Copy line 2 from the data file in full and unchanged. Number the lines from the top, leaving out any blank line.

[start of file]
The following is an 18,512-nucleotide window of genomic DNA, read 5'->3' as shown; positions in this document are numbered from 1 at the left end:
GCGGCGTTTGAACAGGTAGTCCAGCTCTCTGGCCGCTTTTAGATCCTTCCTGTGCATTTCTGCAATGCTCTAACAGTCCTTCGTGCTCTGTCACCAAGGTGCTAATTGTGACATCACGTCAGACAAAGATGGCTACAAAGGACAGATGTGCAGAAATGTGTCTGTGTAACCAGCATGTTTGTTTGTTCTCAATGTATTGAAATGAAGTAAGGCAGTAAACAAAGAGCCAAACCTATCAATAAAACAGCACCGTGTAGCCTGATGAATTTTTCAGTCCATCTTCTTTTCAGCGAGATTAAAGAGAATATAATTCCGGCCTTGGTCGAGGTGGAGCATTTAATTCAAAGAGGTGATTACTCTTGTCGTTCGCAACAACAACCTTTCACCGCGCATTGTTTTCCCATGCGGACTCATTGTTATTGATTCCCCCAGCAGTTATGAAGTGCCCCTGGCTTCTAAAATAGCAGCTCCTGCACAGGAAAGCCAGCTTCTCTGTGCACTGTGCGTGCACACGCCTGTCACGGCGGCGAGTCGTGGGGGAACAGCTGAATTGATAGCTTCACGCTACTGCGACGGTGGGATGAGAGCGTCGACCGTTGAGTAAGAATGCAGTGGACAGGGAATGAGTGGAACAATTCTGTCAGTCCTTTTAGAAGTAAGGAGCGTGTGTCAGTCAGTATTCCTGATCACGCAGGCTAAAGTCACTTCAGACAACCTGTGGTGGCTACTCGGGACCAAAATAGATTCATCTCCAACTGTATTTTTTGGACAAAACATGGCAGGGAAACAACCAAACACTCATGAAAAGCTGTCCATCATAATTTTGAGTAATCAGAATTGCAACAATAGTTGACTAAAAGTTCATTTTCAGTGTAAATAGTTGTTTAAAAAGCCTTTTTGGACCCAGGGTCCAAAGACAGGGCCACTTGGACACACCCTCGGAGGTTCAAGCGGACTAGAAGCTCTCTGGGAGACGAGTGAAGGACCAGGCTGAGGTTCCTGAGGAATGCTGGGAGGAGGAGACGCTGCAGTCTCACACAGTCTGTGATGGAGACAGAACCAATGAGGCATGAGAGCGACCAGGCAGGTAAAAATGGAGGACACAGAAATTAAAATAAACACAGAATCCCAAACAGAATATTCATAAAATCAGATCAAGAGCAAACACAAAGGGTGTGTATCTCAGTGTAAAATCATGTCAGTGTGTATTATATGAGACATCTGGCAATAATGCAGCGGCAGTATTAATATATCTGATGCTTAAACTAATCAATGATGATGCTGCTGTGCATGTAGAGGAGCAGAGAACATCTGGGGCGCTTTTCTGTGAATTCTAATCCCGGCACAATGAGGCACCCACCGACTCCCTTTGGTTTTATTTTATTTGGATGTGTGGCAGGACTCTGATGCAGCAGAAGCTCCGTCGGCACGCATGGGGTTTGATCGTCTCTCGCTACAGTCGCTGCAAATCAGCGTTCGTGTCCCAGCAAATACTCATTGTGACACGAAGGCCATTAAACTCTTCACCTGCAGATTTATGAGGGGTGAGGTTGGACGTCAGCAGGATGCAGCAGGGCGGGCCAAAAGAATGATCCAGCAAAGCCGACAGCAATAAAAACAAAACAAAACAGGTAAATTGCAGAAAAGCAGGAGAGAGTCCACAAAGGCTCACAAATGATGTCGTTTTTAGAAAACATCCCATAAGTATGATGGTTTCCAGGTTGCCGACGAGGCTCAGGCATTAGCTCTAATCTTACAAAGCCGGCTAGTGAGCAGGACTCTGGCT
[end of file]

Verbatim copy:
GCGGCGTTTGAACAGGTAGTCCAGCTCTCTGGCCGCTTTTAGATCCTTCCTGTGCATTTCTGCAATGCTCTAACAGTCCTTCGTGCTCTGTCACCAAGGTGCTAATTGTGACATCACGTCAGACAAAGATGGCTACAAAGGACAGATGTGCAGAAATGTGTCTGTGTAACCAGCATGTTTGTTTGTTCTCAATGTATTGAAATGAAGTAAGGCAGTAAACAAAGAGCCAAACCTATCAATAAAACAGCACCGTGTAGCCTGATGAATTTTTCAGTCCATCTTCTTTTCAGCGAGATTAAAGAGAATATAATTCCGGCCTTGGTCGAGGTGGAGCATTTAATTCAAAGAGGTGATTACTCTTGTCGTTCGCAACAACAACCTTTCACCGCGCATTGTTTTCCCATGCGGACTCATTGTTATTGATTCCCCCAGCAGTTATGAAGTGCCCCTGGCTTCTAAAATAGCAGCTCCTGCACAGGAAAGCCAGCTTCTCTGTGCACTGTGCGTGCACACGCCTGTCACGGCGGCGAGTCGTGGGGGAACAGCTGAATTGATAGCTTCACGCTACTGCGACGGTGGGATGAGAGCGTCGACCGTTGAGTAAGAATGCAGTGGACAGGGAATGAGTGGAACAATTCTGTCAGTCCTTTTAGAAGTAAGGAGCGTGTGTCAGTCAGTATTCCTGATCACGCAGGCTAAAGTCACTTCAGACAACCTGTGGTGGCTACTCGGGACCAAAATAGATTCATCTCCAACTGTATTTTTTGGACAAAACATGGCAGGGAAACAACCAAACACTCATGAAAAGCTGTCCATCATAATTTTGAGTAATCAGAATTGCAACAATAGTTGACTAAAAGTTCATTTTCAGTGTAAATAGTTGTTTAAAAAGCCTTTTTGGACCCAGGGTCCAAAGACAGGGCCACTTGGACACACCCTCGGAGGTTCAAGCGGACTAGAAGCTCTCTGGGAGACGAGTGAAGGACCAGGCTGAGGTTCCTGAGGAATGCTGGGAGGAGGAGACGCTGCAGTCTCACACAGTCTGTGATGGAGACAGAACCAATGAGGCATGAGAGCGACCAGGCAGGTAAAAATGGAGGACACAGAAATTAAAATAAACACAGAATCCCAAACAGAATATTCATAAAATCAGATCAAGAGCAAACACAAAGGGTGTGTATCTCAGTGTAAAATCATGTCAGTGTGTATTATATGAGACATCTGGCAATAATGCAGCGGCAGTATTAATATATCTGATGCTTAAACTAATCAATGATGATGCTGCTGTGCATGTAGAGGAGCAGAGAACATCTGGGGCGCTTTTCTGTGAATTCTAATCCCGGCACAATGAGGCACCCACCGACTCCCTTTGGTTTTATTTTATTTGGATGTGTGGCAGGACTCTGATGCAGCAGAAGCTCCGTCGGCACGCATGGGGTTTGATCGTCTCTCGCTACAGTCGCTGCAAATCAGCGTTCGTGTCCCAGCAAATACTCATTGTGACACGAAGGCCATTAAACTCTTCACCTGCAGATTTATGAGGGGTGAGGTTGGACGTCAGCAGGATGCAGCAGGGCGGGCCAAAAGAATGATCCAGCAAAGCCGACAGCAATAAAAACAAAACAAAACAGGTAAATTGCAGAAAAGCAGGAGAGAGTCCACAAAGGCTCACAAATGATGTCGTTTTTAGAAAACATCCCATAAGTATGATGGTTTCCAGGTTGCCGACGAGGCTCAGGCATTAGCTCTAATCTTACAAAGCCGGCTAGTGAGCAGGACTCTGGCT